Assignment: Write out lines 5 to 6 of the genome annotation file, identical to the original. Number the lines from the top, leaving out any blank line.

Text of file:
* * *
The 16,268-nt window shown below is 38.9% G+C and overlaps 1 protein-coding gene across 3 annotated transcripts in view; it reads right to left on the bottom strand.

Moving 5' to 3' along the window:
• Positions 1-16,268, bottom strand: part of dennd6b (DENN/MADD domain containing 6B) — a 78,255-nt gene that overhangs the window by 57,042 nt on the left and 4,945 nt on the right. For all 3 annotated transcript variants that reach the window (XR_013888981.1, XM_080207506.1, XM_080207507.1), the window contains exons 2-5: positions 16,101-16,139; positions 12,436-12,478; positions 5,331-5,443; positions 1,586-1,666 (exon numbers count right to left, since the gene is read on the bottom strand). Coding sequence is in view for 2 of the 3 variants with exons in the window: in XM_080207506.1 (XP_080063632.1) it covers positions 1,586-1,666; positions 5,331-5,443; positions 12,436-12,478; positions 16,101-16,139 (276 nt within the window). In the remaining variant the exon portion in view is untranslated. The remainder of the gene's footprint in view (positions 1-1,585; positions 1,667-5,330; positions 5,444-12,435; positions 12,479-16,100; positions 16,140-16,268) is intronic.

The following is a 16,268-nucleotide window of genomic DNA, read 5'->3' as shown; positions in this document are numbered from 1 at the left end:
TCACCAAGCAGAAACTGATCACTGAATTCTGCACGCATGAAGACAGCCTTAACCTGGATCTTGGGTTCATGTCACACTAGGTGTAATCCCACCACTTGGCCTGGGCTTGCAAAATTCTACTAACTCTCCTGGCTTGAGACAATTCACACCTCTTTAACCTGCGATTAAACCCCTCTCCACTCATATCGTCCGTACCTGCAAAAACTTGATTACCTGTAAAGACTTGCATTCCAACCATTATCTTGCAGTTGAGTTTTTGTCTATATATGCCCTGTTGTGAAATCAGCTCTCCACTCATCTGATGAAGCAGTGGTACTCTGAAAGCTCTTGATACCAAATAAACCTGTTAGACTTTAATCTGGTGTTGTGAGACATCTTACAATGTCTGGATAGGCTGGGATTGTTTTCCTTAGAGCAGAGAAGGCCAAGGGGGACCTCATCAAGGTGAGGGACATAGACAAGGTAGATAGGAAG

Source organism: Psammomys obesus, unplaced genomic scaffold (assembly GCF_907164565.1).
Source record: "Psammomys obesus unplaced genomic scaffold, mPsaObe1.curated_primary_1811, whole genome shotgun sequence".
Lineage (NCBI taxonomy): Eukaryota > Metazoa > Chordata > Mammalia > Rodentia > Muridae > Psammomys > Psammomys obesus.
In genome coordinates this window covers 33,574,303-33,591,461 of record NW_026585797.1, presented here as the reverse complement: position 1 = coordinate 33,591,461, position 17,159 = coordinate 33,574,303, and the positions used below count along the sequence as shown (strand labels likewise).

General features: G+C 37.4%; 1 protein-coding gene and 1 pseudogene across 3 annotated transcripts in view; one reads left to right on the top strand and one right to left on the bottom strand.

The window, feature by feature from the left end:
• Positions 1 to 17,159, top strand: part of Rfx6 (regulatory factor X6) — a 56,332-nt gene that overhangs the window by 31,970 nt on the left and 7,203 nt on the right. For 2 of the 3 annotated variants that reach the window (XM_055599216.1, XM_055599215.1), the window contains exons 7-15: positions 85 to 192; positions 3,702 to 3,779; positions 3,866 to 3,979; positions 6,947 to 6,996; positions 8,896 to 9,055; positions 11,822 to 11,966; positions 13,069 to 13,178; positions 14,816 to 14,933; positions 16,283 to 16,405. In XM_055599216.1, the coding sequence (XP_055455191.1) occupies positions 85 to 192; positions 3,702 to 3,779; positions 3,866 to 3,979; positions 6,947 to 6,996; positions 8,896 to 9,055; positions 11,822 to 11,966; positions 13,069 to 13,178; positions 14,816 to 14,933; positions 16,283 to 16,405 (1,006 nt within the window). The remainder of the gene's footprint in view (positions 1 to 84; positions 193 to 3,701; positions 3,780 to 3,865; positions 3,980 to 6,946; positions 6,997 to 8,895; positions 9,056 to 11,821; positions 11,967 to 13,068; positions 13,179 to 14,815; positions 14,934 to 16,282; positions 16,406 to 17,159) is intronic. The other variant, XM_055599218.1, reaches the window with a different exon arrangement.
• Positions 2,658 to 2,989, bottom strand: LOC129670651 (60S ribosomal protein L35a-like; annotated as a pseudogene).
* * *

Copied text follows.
TCACCAAGCAGAAACTGATCACTGAATTCTGCACGCATGAAGACAGCCTTAACCTGGATCTTGGGTTCATGTCACACTAGGTGTAATCCCACCACTTGGCCTGGGCTTGCAAAATTCTACTAACTCTCCTGGCTTGAGACAATTCACACCTCTTTAACCTGCGATTAAACCCCTCTCCACTCATATCGTCCGTACCTGCAAAAACTTGATTACCTGTAAAGACTTGCATTCCAACCATTATCTTGCAGTTGAGTTTTTGTCTATATATGCCCTGTTGTGAAATCAGCTCTCCACTCATCTGATGAAGCAGTGGTACTCTGAAAGCTCTTGATACCAAATAAACCTGTTAGACTTTAATCTGGTGTTGTGAGACATCTTACAATGTCTGGATAGGCTGGGATTGTTTTCCTTAGAGCAGAGAAGGCCAAGGGGGACCTCATCAAGGTGAGGGACATAGACAAGGTAGATAGGAAG

Source organism: Psammomys obesus, unplaced genomic scaffold (assembly GCF_907164565.1).